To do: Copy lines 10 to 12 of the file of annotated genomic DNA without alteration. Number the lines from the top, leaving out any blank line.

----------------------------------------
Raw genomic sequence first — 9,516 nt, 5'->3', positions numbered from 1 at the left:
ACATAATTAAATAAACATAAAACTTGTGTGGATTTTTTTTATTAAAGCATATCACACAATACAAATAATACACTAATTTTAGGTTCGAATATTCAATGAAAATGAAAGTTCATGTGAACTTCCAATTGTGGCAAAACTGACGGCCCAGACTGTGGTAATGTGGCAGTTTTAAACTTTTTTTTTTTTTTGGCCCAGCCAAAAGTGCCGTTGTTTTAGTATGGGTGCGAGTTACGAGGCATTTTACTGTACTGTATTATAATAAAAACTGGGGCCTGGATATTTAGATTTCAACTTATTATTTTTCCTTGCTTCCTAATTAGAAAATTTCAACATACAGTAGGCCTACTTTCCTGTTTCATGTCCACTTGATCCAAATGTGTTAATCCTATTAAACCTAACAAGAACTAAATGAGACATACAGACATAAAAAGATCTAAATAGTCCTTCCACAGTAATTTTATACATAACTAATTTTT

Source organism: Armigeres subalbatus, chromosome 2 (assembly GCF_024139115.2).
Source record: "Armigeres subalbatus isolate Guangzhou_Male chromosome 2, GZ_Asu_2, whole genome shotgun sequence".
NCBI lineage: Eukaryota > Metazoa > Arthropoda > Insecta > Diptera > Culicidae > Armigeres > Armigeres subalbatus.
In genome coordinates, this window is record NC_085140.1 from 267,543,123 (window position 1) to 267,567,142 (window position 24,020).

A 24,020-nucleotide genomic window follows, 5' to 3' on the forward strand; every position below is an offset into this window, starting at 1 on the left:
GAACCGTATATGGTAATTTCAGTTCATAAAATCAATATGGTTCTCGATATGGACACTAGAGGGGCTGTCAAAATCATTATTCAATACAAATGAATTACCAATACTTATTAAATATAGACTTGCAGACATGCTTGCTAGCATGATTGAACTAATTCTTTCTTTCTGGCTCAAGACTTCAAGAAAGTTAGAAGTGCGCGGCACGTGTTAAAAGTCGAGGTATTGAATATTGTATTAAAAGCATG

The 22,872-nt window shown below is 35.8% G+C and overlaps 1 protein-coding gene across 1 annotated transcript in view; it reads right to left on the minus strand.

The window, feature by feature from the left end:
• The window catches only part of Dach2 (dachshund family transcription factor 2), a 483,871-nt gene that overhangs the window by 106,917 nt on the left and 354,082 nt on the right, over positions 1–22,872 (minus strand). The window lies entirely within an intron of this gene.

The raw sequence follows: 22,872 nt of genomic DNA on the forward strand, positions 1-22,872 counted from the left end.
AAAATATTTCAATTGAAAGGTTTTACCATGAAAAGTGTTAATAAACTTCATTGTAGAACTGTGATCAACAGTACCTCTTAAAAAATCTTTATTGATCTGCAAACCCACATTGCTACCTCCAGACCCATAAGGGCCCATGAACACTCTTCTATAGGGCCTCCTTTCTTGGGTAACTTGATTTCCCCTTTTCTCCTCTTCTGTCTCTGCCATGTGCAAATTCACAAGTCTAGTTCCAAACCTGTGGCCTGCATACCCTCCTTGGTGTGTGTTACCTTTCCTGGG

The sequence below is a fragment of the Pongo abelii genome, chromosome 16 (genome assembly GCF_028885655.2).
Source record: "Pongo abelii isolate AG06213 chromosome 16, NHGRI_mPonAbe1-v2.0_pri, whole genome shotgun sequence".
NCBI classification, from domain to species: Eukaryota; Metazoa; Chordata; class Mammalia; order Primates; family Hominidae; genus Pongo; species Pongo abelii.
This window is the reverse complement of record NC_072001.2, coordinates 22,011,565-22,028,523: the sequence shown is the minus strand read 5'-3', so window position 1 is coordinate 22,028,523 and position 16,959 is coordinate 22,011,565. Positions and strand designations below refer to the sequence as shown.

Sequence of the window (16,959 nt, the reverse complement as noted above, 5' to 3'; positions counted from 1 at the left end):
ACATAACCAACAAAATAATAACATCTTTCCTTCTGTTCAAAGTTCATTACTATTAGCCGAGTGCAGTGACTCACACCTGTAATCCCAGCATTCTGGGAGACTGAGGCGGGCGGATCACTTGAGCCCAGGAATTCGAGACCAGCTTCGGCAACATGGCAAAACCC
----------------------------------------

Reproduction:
The window, feature by feature from the left end:
• The window catches only part of Dach2 (dachshund family transcription factor 2), a 483,871-nt gene that overhangs the window by 106,917 nt on the left and 354,082 nt on the right, over positions 1–22,872 (minus strand). The window lies entirely within an intron of this gene.

The raw sequence follows: 22,872 nt of genomic DNA on the forward strand, positions 1-22,872 counted from the left end.